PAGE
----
Liberalism is a political and moral philosophy based on liberty and equality. Liberals espouse a wide array of views depending on their understanding of these principles, but they generally support civil rights, democracy, secularism, gender equality, racial equality, internationalism, freedom of speech, freedom of the press, freedom of religion, and free markets.
The aristocracy is a social class that a particular society considers its highest order. In many states, the aristocracy included the upper class of people (aristocrats) with hereditary rank and titles. In some—such as ancient Greece, Rome, and India—aristocratic status came from belonging to a military caste, although it has also been common, notably in African societies, for aristocrats to belong to priestly dynasties. Aristocratic status can involve feudal or legal privileges. They are usually below only the monarch of a country or nation in its social hierarchy. In modern European societies, the aristocracy has often coincided with the nobility, a specific class that arose in the Middle Ages, but the term "aristocracy" is sometimes also applied to other elites, and is used as a more generic term when describing earlier and non-European societies.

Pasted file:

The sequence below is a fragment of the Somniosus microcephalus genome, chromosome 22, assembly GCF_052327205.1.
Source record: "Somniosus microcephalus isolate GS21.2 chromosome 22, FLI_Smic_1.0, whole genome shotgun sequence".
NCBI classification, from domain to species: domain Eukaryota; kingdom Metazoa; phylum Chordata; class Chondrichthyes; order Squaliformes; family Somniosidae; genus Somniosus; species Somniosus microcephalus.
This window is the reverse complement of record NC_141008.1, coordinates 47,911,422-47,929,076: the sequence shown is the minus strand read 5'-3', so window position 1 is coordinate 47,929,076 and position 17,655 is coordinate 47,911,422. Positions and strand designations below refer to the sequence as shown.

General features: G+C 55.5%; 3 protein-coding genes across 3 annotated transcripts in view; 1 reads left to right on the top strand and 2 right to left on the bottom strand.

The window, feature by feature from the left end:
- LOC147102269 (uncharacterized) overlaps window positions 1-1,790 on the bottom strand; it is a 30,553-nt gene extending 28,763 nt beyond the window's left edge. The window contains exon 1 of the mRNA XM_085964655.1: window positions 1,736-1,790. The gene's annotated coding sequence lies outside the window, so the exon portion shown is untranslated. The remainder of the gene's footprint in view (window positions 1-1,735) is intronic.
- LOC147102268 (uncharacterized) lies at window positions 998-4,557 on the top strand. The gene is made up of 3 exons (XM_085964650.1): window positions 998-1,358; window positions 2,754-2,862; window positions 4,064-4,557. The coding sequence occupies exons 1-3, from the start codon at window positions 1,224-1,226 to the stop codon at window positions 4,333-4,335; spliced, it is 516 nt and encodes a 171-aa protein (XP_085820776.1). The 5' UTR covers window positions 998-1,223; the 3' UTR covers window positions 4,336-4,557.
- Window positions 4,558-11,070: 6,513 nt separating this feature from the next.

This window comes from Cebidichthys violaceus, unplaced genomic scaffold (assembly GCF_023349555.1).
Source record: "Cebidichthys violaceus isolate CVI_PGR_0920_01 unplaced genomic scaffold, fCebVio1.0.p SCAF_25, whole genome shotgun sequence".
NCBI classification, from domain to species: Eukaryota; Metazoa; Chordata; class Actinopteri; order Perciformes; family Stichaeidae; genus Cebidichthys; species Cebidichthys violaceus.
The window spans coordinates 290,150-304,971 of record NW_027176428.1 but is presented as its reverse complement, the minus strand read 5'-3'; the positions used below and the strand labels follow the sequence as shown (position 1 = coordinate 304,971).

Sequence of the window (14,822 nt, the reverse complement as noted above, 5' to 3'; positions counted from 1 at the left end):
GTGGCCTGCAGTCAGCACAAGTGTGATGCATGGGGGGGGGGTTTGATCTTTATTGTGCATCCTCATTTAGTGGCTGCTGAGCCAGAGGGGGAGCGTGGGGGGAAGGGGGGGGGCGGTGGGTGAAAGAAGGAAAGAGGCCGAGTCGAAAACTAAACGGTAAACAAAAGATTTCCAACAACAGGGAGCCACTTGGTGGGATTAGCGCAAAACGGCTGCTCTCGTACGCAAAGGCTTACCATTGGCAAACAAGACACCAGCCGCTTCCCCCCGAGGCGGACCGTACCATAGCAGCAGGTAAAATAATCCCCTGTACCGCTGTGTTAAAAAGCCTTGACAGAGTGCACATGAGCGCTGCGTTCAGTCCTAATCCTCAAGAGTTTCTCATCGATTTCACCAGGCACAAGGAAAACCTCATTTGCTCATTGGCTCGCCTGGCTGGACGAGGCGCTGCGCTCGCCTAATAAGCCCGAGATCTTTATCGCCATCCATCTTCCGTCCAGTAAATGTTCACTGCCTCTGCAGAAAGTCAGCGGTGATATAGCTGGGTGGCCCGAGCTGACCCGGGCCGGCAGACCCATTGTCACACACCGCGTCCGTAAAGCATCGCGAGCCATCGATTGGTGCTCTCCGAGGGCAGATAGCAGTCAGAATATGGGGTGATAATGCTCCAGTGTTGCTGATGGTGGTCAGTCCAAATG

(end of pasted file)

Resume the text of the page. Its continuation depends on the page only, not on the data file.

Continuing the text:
The Paris Commune was a radical socialist and revolutionary government that ruled Paris from 18 March to 28 May 1871. The Franco-Prussian War had led to the capture of Emperor Napoleon III in September 1870, the collapse of the Second French Empire, and the beginning of the Third Republic. Because Paris was under siege for four months, the Third Republic moved its capital to Tours. A hotbed of working-class radicalism, Paris was primarily defended during this time by the often politicised and radical troops of the National Guard rather than regular Army troops. Paris surrendered to the Prussians on 28 January 1871, and in February Adolphe Thiers, the new chief executive of the French national government, signed an armistice with Prussia that disarmed the Army but not the National Guard.
Henry was furious over the state execution of fellow anarchist Auguste Vaillant. Motivated by the French Third Republic's endemic political corruption, Vaillant carried out a bomb attack on the French Chamber of Deputies on 9 December 1893. Although there were no fatalities, twenty deputies were injured. Henry took it upon himself to avenge Vaillant's death.